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Key Concepts & Terms-Chapter 1 1.

What is Marketed: Goods, Services, Events, Experiences, Persons, Places, Properties, Organizations, Information, Ideas

2. Demand States: Negative, Nonexistent, Latent, Declining, Irregular, Unwholesome, Full, Overfull

Negative demand- Consumers dislike the product and may even pay a price to avoid it. Nonexistent demand - Consumers may be unaware or uninterested in the product. Latent demand - Consumers may share a strong need that cannot be satisfied by an existing product. Declining demand - Consumers begin to buy the product less frequently or not at all. Irregular demand - Consumer purchases vary on a seasonal, monthly, weekly, daily, or even hourly basis. Full demand - Consumers are adequately buying all products put into the marketplace. Overfull demand - More consumers would like to buy the product than can be satisfied. Unwholesome demand - Consumers may be attracted to products that have undesirable social consequences.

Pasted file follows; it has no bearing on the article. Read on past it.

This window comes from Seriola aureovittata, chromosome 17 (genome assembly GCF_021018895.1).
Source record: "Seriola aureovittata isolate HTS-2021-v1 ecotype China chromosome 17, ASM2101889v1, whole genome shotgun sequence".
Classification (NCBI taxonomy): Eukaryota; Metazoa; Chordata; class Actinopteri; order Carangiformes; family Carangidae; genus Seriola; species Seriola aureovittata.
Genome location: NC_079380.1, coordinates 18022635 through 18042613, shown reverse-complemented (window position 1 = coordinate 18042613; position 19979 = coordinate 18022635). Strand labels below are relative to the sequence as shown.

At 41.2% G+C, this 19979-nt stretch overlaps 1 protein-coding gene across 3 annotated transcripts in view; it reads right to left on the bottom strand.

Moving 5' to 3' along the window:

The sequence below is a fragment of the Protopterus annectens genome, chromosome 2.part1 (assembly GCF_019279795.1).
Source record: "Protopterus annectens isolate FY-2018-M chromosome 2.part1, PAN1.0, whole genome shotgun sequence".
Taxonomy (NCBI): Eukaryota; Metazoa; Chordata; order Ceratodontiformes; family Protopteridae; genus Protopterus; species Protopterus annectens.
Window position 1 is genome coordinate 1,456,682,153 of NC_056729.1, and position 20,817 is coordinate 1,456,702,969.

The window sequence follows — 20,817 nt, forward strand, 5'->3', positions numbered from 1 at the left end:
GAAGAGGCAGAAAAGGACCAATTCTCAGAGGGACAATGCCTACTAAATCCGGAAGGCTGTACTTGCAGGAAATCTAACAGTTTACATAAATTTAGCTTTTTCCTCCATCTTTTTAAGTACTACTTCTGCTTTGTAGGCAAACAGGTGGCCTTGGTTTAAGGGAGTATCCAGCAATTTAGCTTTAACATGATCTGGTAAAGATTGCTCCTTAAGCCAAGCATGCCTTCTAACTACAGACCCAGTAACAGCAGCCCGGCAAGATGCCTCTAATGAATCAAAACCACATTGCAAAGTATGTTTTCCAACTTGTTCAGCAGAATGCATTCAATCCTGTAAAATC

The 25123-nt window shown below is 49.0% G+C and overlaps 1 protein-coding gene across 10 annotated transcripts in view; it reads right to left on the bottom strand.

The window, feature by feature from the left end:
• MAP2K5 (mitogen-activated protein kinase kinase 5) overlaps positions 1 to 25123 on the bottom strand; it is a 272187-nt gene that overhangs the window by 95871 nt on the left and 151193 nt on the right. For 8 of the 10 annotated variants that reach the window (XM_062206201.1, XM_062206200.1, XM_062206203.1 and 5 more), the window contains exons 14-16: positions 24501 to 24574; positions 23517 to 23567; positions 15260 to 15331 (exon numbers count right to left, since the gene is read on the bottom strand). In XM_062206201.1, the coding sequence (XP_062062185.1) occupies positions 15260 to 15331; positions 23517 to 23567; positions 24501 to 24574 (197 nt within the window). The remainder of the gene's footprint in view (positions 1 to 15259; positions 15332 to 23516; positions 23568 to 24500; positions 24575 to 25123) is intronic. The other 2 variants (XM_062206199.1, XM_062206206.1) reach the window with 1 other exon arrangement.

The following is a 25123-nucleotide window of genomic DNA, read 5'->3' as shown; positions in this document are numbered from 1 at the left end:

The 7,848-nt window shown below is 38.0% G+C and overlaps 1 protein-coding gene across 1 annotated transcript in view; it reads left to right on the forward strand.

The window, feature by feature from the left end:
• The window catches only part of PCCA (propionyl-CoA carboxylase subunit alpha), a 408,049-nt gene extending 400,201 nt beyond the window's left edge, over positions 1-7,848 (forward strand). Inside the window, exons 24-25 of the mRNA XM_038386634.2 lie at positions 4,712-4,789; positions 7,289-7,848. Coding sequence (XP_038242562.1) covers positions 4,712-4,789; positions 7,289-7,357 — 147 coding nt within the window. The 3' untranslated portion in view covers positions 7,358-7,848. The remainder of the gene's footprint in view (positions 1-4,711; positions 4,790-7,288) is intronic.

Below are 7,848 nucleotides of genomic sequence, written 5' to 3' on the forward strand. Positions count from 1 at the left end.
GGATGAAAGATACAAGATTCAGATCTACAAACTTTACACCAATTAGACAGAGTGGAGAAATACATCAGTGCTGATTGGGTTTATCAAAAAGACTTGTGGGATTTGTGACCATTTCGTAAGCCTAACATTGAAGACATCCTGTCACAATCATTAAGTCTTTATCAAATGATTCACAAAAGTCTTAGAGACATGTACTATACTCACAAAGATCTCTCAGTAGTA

3. Marketplaces, Marketspaces & Metamarkets

The marketplace is physical, as when you shop in a store; marketspace is digital, as when you shop on the Internet. Marketspaces: Marketspace is digital, as when you shop on the Internet Metamarket describes a cluster of complementary products and services that are closely related in the minds of consumers but are spread across a diverse set of industries. The automobile metamarket consists of automobile manufacturers, new car and used car dealers, financing companies, insurance companies, mechanics, spare parts dealers, service shops, auto magazines, classified auto ads in newspapers, and auto sites on the Internet. In purchasing a car, a buyer will get involved in many parts of this metamarket, and this has created an opportunity for metamediaries to assist buyers to move seamlessly through these groups, although they are disconnected in physical space.